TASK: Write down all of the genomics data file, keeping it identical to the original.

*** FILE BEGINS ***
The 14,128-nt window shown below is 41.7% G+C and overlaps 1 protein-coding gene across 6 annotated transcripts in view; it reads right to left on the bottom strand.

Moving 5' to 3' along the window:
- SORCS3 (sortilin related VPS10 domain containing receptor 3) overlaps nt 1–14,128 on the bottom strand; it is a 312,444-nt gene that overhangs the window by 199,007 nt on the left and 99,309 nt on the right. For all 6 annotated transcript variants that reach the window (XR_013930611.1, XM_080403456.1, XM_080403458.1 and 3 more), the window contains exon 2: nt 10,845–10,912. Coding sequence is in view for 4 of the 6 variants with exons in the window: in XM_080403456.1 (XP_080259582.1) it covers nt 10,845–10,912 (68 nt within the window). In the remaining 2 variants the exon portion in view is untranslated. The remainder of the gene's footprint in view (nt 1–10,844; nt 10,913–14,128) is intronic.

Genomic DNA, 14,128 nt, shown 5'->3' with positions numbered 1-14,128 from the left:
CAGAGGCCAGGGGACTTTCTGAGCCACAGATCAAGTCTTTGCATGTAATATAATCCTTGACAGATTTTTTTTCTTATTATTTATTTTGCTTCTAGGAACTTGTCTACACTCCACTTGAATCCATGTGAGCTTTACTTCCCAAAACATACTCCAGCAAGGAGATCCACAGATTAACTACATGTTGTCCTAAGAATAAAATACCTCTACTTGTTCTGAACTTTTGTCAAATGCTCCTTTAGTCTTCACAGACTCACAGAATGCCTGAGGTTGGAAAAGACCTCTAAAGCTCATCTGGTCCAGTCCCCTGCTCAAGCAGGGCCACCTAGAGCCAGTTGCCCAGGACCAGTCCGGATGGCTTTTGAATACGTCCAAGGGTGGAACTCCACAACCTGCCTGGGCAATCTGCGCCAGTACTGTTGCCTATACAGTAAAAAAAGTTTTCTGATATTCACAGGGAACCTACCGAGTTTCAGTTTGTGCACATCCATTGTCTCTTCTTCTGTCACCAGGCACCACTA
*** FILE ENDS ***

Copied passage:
The 14,128-nt window shown below is 41.7% G+C and overlaps 1 protein-coding gene across 6 annotated transcripts in view; it reads right to left on the bottom strand.

Moving 5' to 3' along the window:
- SORCS3 (sortilin related VPS10 domain containing receptor 3) overlaps nt 1–14,128 on the bottom strand; it is a 312,444-nt gene that overhangs the window by 199,007 nt on the left and 99,309 nt on the right. For all 6 annotated transcript variants that reach the window (XR_013930611.1, XM_080403456.1, XM_080403458.1 and 3 more), the window contains exon 2: nt 10,845–10,912. Coding sequence is in view for 4 of the 6 variants with exons in the window: in XM_080403456.1 (XP_080259582.1) it covers nt 10,845–10,912 (68 nt within the window). In the remaining 2 variants the exon portion in view is untranslated. The remainder of the gene's footprint in view (nt 1–10,844; nt 10,913–14,128) is intronic.

Genomic DNA, 14,128 nt, shown 5'->3' with positions numbered 1-14,128 from the left:
CAGAGGCCAGGGGACTTTCTGAGCCACAGATCAAGTCTTTGCATGTAATATAATCCTTGACAGATTTTTTTTCTTATTATTTATTTTGCTTCTAGGAACTTGTCTACACTCCACTTGAATCCATGTGAGCTTTACTTCCCAAAACATACTCCAGCAAGGAGATCCACAGATTAACTACATGTTGTCCTAAGAATAAAATACCTCTACTTGTTCTGAACTTTTGTCAAATGCTCCTTTAGTCTTCACAGACTCACAGAATGCCTGAGGTTGGAAAAGACCTCTAAAGCTCATCTGGTCCAGTCCCCTGCTCAAGCAGGGCCACCTAGAGCCAGTTGCCCAGGACCAGTCCGGATGGCTTTTGAATACGTCCAAGGGTGGAACTCCACAACCTGCCTGGGCAATCTGCGCCAGTACTGTTGCCTATACAGTAAAAAAAGTTTTCTGATATTCACAGGGAACCTACCGAGTTTCAGTTTGTGCACATCCATTGTCTCTTCTTCTGTCACCAGGCACCACTA